READ  News Bytes LG #27
 (require 'dmacro) ; dynamic macros (dmacro-load "~/elisp/ecm.dm")

The dmacro package is very well documented, so I will only provide a few motivating examples. Here is one which will insert the skeleton of a for block in C-mode (macros can either be global, or specific to a certain major mode):

    # file ~/elisp/ecm.dm
    # ================================== Stuff for C-derived modes =======
    # MODE:     c-mode c++-mode java-mode
    ifor        indent  interactive for statement (prompts for variable name)
    for (~(prompt var "Variable: ") = 0; ~prompt < ~@; ~prompt++)

You activate the macro by typing C-c d ifor (with tab completion on the macro’s name). It should prompt you for the name of the variable:

and the result should look like this. The next example demonstrates how to insert a timestamp of the form -ecm1999-02-29 in the current buffer (pet peeve: given the value of a uniform, standardized external representation for dates, I make a point of systematically using the ISO 8601 format). You invoke this macro by typing C-c d dstamp. The corresponding code (which also demonstrates the use of an alias to factorize out commonly used definitions) is:

    # ALIAS: iso-date (eval (format-time-string "%Y-%m-%d"))
    # ================================= Stuff for all modes ============
    # MODE:     nil 
    dstamp      expand  user id and date

Related packages

There are several other packages which provide similar functionality to dmacro. tempo.el (included with both GNU Emacs and XEmacs) was originally written as an adjunct to html-helper-mode, providing facilities for inserting balanced bits of HTML markup, but can be used for other purposes. It is also possible to extend the standard abbrev mechanism to insert dynamically generated text by hacking the abbrev-mode-hook, as explained in the following message posted anonymously to gnu.emacs.help. Finally, there is template.el by Christoph Wedler which seems very comprehensive.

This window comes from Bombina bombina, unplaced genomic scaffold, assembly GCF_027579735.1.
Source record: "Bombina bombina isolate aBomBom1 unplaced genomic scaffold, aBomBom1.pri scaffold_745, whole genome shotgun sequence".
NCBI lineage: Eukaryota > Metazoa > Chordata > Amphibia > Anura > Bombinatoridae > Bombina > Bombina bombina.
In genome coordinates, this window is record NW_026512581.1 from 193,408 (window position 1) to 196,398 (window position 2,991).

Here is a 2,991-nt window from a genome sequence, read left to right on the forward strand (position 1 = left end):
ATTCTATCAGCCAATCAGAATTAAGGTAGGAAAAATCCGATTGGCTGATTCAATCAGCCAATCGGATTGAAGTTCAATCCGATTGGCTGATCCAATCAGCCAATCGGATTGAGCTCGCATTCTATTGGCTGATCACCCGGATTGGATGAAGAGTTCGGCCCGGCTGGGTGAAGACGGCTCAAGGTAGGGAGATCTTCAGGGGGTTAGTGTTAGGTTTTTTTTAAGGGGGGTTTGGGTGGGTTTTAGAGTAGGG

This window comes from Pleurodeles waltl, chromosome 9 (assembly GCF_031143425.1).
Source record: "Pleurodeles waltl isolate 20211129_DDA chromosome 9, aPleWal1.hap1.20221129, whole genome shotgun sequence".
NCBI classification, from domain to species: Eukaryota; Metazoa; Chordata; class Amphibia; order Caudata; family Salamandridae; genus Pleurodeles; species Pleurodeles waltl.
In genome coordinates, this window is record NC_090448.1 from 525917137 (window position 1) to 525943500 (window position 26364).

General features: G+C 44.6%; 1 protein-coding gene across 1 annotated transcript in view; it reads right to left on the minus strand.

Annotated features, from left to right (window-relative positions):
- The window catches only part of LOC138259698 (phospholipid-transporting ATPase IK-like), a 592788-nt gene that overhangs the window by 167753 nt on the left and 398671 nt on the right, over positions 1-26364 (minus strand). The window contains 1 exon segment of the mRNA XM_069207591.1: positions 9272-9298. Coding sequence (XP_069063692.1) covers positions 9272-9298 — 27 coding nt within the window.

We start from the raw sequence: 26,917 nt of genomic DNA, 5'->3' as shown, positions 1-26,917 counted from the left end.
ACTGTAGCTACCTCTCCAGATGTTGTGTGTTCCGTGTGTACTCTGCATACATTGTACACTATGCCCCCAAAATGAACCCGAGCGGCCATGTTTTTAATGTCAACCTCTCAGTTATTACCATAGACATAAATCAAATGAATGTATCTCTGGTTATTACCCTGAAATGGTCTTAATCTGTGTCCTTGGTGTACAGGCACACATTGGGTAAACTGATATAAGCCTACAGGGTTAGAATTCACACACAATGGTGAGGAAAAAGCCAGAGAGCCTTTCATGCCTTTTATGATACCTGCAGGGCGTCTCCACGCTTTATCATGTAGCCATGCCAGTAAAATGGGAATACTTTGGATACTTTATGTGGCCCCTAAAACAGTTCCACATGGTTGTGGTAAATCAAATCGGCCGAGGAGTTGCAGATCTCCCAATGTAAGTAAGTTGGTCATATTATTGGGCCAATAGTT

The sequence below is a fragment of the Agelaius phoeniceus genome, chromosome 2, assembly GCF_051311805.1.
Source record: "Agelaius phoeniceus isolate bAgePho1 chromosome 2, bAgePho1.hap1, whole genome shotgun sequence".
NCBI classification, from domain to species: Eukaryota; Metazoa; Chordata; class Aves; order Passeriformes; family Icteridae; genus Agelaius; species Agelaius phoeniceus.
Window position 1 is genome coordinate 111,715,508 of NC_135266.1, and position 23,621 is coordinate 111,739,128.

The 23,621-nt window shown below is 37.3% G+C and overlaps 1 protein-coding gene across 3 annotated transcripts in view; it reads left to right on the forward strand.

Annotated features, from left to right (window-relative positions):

The January 1999 EMACSulation on abbreviation mechanisms had a bootstrap problem: I indicated how to create abbreviations and how to have them read in automatically when Emacs starts up, but the instructions that I gave weren’t sufficient to get Emacs to save abbrevs automatically when quitting. Thanks to Nat Makarevitch and Dave Bennet for pointing this out. Here is a revised version of the code that I proposed (the last line is what was missing):

  ;; if there is an abbrev file, read it in
    (if (file-exists-p abbrev-file-name)
   (setq-default save-abbrevs t)

A few European readers also asked about abbreviations containing 8bit, non-ASCII characters. In its default state Emacs won’t take them into account, since it assumes that characters with the 8th bit set are non word-constituent. To modify this (to take into account accented characters in the iso-8859-1 character map, for example) you need to do something like

 (set-language-environment 'Latin-1) ; GNU Emacs 20.x (require 'iso-syntax) ; GNU Emacs 19.x

(there are major differences between the way that GNU Emacs 19.x and 20.x handle different character encodings; recent versions can handle multibyte characters, required for representing asian languages. Rather than using Unicode, Emacs uses adjustable width characters. For XEmacs this MULE (MULtilingual enhancements for Emacs) support is a compile-time option in recent versions.)

Next time …

Next month we’ll look at spell checking with Emacs. Thanks to Jean-Christophe Arnu for commenting on a draft of this article. Don’t hesitate to contact me with comments, corrections or suggestions (what’s your favorite couldn’t-do-without Emacs extension package?). C-u 1000 M-x hail-emacs !

PS: Emacs isn’t in any way limited to Linux, since implementations exist for many other operating systems (and some systems which only halfway operate). However, as one of the leading bits of free software, one of the most powerful, complex and customizable, I feel it has its place in the Linux Gazette.

EMACSulation #1: Handling Compressed Files, February 1998
EMACSulation #2: Internet Ready, March 1998
EMACSulation #3: Ediff, April 1998
EMACSulation #4: Emacs as a Server, June 1998
EMACSulation #5: Customizing Emacs, August 1998
EMACSulation #6: Saving Time, January 1999